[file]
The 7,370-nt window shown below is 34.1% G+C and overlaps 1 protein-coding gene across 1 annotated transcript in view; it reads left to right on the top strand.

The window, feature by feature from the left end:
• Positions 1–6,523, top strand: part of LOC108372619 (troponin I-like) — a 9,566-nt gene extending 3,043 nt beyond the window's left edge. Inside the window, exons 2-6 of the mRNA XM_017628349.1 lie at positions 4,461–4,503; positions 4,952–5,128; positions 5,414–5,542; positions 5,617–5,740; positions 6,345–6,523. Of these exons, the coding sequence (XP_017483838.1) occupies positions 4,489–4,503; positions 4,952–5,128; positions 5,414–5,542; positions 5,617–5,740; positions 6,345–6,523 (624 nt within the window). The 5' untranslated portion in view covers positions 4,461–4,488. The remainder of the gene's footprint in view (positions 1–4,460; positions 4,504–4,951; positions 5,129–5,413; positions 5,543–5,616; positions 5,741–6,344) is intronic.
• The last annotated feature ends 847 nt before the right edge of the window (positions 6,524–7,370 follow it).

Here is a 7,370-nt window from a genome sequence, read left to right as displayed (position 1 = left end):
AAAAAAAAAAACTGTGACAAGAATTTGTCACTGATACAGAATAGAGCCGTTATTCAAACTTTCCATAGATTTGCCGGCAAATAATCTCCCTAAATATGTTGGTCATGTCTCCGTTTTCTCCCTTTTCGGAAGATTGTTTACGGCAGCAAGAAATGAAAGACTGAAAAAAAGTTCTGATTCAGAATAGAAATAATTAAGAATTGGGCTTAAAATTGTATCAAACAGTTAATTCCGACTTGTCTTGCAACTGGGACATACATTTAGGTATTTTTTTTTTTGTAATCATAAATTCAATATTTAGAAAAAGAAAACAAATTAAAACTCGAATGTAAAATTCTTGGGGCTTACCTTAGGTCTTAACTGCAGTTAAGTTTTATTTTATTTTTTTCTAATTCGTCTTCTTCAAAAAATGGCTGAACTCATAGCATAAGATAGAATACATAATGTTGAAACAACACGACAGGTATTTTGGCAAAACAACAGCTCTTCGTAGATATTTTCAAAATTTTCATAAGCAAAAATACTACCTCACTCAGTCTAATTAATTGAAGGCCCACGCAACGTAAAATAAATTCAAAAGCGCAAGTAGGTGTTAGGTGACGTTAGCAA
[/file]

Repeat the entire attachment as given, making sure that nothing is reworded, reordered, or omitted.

The 7,370-nt window shown below is 34.1% G+C and overlaps 1 protein-coding gene across 1 annotated transcript in view; it reads left to right on the top strand.

The window, feature by feature from the left end:
• Positions 1–6,523, top strand: part of LOC108372619 (troponin I-like) — a 9,566-nt gene extending 3,043 nt beyond the window's left edge. Inside the window, exons 2-6 of the mRNA XM_017628349.1 lie at positions 4,461–4,503; positions 4,952–5,128; positions 5,414–5,542; positions 5,617–5,740; positions 6,345–6,523. Of these exons, the coding sequence (XP_017483838.1) occupies positions 4,489–4,503; positions 4,952–5,128; positions 5,414–5,542; positions 5,617–5,740; positions 6,345–6,523 (624 nt within the window). The 5' untranslated portion in view covers positions 4,461–4,488. The remainder of the gene's footprint in view (positions 1–4,460; positions 4,504–4,951; positions 5,129–5,413; positions 5,543–5,616; positions 5,741–6,344) is intronic.
• The last annotated feature ends 847 nt before the right edge of the window (positions 6,524–7,370 follow it).

Here is a 7,370-nt window from a genome sequence, read left to right as displayed (position 1 = left end):
AAAAAAAAAAACTGTGACAAGAATTTGTCACTGATACAGAATAGAGCCGTTATTCAAACTTTCCATAGATTTGCCGGCAAATAATCTCCCTAAATATGTTGGTCATGTCTCCGTTTTCTCCCTTTTCGGAAGATTGTTTACGGCAGCAAGAAATGAAAGACTGAAAAAAAGTTCTGATTCAGAATAGAAATAATTAAGAATTGGGCTTAAAATTGTATCAAACAGTTAATTCCGACTTGTCTTGCAACTGGGACATACATTTAGGTATTTTTTTTTTTGTAATCATAAATTCAATATTTAGAAAAAGAAAACAAATTAAAACTCGAATGTAAAATTCTTGGGGCTTACCTTAGGTCTTAACTGCAGTTAAGTTTTATTTTATTTTTTTCTAATTCGTCTTCTTCAAAAAATGGCTGAACTCATAGCATAAGATAGAATACATAATGTTGAAACAACACGACAGGTATTTTGGCAAAACAACAGCTCTTCGTAGATATTTTCAAAATTTTCATAAGCAAAAATACTACCTCACTCAGTCTAATTAATTGAAGGCCCACGCAACGTAAAATAAATTCAAAAGCGCAAGTAGGTGTTAGGTGACGTTAGCAA